On inclusivity

Keep up or get left behind.

The issues in this creative industry are a vicious, unending cycle feeding on itself. In today’s issue, I wanted to share some observations from my personal experience as a photographer and my time on the other side.

From the point of view of a photographer, a lot of it is about confidence and knowing (and accepting) yourself. By that, I mean truly knowing that you are good at what you do and that you do have the knowledge, skill and experience to deserve respect. Respectful treatment and respectful pay.

A prime example is the difference between what women charge and what men charge for work; I’ve come across this so many times now - through articles, social media and anecdotes - that reveal how we often tend to charge less, and sometimes a lot less. 

It completely makes sense to me that this happens, and there’s a lot to unpack that I think goes way back to how women and girls are treated since birth, the often huge and hypocritical differences in how girls and boys are taught to act and be, that we then have to unlearn later on. At the time though, it was a bit of a realisation and made me see how hesitant, how safe and how placating I try to be when I send over my fees to a potential client - not just with the words I used or the fees I proposed, but also the way I thought about myself and my work.

On realising that, I tried to be more confident even if I had to fake it. To take up more space and be sure of myself. I had to work on it, but I know my worth and I know how good I am - I always did really, but self-doubt is a hell of a drug. What I learnt and had to practice was how to reflect that in not only what I charge, but how I talk about myself, my work and the language I use when I put myself out there. 

And importantly, how not to put up with any shit. There’s not an easy route to this though, without having to wade through all the shit in the first place. You just have to remember to believe in yourself because there’s no one else to do that for you - especially as a freelancer.

On the other hand, from the point of view of those in positions of power in photography (if you offer an opportunity, however big or small, this is you), a little effort goes a long way.

Many creatives have increasingly, and rightly, been calling out things like competitions, grants, talks, and bigger events for lacking in representation and presenting often just the same singular voice, the same singular point of view.

When called out and questioned, what we so often hear are the same excuses over and over: “not enough of this underrepresented group entered this opportunity” or “I/we tried and people just didn’t respond”.

“We picked the best people for the opportunity”. The deadest excuse of them all.

All this blame aversion. Change isn’t an easy task, sure, but be genuine about it and own up to the difficulties and failures. It’s easy to spot if someone’s just doing it for show, and fully exposing when they get defensive.

If it really isn’t working, consider that perhaps the issue isn’t external, but internal. Look at what you’re offering without ego; maybe you’re not getting the responses because what’s on offer just isn’t good enough, whether it’s a job and the pay isn’t great (or non-existent) or it’s a talk and the line-up is all white, all men, all abled, all cis, all het - or all of the above.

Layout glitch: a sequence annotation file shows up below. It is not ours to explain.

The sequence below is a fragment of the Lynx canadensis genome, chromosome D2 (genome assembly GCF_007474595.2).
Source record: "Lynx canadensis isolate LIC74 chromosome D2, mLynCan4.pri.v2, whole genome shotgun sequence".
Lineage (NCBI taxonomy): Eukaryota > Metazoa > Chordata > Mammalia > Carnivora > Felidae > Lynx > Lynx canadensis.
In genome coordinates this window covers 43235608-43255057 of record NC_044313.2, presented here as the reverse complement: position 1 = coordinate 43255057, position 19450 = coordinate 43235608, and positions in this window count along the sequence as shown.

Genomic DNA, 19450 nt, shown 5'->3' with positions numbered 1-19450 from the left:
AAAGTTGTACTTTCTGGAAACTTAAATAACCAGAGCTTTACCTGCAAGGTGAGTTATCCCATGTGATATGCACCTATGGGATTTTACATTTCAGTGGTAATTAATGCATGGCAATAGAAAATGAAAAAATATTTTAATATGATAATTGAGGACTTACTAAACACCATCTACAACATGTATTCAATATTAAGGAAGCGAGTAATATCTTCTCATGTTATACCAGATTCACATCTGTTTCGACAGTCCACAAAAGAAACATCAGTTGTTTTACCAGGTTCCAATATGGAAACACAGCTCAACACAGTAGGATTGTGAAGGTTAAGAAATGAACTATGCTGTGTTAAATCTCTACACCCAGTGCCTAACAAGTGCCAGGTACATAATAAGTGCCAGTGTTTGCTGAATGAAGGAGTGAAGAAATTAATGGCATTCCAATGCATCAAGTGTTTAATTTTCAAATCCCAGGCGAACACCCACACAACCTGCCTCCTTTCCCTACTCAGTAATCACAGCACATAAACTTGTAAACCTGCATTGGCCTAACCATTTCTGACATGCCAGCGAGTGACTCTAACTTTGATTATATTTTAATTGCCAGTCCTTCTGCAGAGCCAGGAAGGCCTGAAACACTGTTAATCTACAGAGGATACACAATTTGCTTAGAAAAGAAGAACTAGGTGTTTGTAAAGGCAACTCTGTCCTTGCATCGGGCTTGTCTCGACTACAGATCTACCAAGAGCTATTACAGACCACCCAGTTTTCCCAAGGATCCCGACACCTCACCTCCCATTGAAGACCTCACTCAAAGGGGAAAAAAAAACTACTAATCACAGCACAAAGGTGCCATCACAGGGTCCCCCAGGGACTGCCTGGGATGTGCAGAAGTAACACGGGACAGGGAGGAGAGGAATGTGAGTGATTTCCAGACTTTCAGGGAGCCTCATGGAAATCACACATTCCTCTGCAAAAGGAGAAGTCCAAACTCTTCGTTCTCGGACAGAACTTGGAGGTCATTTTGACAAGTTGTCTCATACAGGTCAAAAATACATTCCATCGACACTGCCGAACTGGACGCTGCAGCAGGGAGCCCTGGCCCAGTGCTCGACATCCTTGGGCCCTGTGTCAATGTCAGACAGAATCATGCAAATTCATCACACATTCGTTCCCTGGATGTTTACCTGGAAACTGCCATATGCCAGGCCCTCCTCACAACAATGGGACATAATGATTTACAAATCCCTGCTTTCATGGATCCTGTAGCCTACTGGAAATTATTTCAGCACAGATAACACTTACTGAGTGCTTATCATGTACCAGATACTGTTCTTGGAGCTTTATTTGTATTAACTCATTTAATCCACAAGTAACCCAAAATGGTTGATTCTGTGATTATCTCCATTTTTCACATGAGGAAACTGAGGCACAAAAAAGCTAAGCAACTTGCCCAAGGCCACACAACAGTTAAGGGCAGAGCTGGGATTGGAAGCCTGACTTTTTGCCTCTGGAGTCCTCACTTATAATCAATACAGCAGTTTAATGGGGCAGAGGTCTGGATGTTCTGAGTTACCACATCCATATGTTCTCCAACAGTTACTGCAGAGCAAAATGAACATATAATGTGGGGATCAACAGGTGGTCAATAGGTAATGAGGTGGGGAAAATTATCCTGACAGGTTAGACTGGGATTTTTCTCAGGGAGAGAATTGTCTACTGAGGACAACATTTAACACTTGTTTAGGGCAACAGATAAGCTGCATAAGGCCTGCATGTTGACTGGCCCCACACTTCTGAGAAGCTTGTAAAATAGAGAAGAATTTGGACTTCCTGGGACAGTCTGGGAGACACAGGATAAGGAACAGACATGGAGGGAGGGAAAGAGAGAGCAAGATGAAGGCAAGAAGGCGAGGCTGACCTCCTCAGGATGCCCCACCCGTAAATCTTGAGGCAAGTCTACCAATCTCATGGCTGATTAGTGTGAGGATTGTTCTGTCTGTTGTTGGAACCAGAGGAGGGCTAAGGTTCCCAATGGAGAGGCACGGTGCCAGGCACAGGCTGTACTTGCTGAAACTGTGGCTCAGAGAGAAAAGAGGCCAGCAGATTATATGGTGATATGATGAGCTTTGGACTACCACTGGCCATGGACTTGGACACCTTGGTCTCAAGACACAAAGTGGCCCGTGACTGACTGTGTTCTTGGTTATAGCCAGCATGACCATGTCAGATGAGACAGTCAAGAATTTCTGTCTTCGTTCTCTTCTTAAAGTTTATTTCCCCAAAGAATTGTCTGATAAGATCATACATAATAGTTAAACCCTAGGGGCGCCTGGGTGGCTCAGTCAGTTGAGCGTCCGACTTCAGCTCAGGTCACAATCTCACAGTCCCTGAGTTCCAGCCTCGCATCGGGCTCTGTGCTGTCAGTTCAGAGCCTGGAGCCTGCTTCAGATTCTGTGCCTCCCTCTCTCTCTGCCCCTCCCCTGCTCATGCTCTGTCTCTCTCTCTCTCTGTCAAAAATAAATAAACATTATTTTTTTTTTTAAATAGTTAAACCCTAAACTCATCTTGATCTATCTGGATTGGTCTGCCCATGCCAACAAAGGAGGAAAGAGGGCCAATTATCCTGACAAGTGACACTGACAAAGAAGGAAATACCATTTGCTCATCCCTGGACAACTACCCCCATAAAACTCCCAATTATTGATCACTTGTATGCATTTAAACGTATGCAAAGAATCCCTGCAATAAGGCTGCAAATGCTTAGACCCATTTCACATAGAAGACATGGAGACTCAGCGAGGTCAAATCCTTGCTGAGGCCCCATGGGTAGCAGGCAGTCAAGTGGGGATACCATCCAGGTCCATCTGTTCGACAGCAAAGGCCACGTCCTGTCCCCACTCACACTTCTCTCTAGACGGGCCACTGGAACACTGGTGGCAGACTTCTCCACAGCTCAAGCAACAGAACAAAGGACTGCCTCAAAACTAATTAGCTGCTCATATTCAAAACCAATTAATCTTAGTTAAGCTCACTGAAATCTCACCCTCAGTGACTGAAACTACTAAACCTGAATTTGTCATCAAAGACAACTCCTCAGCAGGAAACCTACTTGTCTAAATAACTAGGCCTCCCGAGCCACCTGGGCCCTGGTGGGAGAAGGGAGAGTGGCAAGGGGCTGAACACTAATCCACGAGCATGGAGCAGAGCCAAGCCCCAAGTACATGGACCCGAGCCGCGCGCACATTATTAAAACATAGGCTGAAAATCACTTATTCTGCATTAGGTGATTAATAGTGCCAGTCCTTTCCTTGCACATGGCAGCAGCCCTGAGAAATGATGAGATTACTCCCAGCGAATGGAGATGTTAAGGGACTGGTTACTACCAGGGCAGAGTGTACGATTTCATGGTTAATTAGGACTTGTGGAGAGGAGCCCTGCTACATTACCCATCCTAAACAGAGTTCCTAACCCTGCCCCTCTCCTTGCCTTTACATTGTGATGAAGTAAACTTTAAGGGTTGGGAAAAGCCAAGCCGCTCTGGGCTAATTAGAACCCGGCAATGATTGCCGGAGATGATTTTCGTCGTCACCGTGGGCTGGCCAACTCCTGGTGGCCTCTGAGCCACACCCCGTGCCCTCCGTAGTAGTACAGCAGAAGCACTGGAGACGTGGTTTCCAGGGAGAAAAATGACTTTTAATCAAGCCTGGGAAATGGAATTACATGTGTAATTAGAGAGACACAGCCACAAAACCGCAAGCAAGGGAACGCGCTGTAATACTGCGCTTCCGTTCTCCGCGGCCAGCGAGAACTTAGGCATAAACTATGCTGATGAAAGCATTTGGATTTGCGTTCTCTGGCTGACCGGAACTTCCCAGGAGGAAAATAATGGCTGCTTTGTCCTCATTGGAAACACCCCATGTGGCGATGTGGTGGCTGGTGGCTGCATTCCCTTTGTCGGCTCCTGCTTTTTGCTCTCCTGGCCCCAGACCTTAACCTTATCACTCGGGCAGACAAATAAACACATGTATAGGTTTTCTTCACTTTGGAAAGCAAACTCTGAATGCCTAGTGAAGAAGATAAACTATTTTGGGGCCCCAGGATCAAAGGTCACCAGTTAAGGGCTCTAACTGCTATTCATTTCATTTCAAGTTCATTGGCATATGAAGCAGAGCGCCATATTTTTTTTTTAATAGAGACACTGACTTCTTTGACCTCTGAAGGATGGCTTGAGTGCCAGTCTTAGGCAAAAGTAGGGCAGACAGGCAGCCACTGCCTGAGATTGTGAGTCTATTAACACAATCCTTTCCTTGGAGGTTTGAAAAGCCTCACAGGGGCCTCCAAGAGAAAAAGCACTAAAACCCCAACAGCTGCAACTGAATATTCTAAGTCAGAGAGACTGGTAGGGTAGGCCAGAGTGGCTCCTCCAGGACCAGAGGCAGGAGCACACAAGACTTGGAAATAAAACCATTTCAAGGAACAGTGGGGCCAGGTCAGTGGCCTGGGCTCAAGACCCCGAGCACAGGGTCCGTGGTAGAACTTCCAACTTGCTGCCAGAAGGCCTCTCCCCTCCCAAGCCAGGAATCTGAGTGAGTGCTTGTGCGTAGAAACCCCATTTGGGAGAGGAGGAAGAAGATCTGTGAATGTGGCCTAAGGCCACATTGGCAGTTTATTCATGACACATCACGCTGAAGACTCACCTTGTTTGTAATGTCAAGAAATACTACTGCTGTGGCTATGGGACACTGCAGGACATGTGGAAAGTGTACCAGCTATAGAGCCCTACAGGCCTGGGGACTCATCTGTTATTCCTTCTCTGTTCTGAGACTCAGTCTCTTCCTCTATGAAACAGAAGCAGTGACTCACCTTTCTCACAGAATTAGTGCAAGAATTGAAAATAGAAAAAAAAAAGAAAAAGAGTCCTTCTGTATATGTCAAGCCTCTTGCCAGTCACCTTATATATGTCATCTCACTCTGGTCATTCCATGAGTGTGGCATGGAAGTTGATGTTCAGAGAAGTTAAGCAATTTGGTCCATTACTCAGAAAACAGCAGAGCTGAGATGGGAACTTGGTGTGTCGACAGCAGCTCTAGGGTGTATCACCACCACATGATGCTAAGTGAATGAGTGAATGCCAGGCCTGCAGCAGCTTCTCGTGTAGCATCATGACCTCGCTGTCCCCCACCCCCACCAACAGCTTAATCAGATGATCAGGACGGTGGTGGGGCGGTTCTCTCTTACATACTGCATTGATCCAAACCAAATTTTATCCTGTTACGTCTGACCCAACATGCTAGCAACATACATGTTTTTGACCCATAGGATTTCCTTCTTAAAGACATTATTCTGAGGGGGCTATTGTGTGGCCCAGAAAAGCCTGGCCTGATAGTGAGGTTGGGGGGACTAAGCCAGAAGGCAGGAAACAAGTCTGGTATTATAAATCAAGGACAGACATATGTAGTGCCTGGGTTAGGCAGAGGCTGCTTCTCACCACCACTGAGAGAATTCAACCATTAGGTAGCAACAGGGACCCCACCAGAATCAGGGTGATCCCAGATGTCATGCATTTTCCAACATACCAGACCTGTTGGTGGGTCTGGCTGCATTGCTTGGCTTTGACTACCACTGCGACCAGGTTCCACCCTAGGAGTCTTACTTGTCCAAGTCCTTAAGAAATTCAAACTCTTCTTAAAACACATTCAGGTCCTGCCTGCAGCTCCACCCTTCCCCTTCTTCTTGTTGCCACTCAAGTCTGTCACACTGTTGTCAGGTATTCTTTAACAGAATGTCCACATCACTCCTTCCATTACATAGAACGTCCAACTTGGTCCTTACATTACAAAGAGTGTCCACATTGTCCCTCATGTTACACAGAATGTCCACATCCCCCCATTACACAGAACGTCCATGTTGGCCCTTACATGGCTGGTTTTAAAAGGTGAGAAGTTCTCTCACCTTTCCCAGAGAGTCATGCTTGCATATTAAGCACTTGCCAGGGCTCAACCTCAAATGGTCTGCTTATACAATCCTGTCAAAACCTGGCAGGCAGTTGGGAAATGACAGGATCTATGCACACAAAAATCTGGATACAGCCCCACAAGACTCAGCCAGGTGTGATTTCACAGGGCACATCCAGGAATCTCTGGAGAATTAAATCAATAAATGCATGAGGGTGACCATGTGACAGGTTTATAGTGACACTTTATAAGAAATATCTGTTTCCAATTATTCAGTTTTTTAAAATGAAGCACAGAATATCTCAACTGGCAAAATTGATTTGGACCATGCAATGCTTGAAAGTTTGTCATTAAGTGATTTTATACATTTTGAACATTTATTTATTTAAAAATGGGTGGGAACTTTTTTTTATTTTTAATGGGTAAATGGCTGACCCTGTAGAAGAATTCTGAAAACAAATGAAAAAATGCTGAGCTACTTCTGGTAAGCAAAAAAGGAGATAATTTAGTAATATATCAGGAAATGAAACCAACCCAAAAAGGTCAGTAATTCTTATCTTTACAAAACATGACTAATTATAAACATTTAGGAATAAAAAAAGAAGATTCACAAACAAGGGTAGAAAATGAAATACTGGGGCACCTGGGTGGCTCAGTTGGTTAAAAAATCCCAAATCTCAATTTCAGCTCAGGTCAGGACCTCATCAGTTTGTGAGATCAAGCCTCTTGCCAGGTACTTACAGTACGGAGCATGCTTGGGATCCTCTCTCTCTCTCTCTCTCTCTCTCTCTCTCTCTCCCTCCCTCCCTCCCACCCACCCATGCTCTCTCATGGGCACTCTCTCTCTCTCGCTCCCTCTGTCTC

If you’re giving up and making excuses, do you genuinely want change? 

I will say that it’s true that often there just aren’t enough creatives from underrepresented groups submitting to opportunities (competitions, for example) something I saw time and time again when I was a campaigns producer. While part of the issue comes back to confidence on the photographer’s part where we just never put ourselves out there if we’re not 100% sure, and we’re rarely 100% sure, there is also a real issue with lack of effort on the part of the gatekeeper.

What real effort are you making to push the opportunity you’re offering past the usual suspects? These days it’s not difficult, what with the convenience of the internet and social media. There are also a great number of groups out there offering easily accessible databases, as well as organisations championing under-represented groups - Women Photograph, Native Agency, Diversify Photo, Authority Collective, The Center for Photographers of Colour and so many, many more. These resources haven’t been put together just for fun; use them.

There’s no excuse for going ahead without representing. We all have to push through barriers, some more so than others. Do the work. Try harder. Don’t come at us with excuses until you’ve literally tried everything; and who can say that they have? Keep up or get left behind.

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Today’s soundtrack


Reads

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“The images are all the more pertinent in their documentation of a changing city – one which is now changed forever.”

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“The world gave me many things, but the only thing I ever kept was absolute solitude"

A History of Photography in America’s National Parks

“Along the way, over six generations of photographers, including Adams, have been drawn to the parks, bearing witness to their changing landscapes, examining the implications of public land use, and capturing their grandeur.”


Opportunities

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Hey! I’m a freelance portraiture, documentary and adventure photographer working in London. Community and culture are the cornerstones of my work, and I also run of the land & us, an online journal for photographers exploring our relationship with the natural world.

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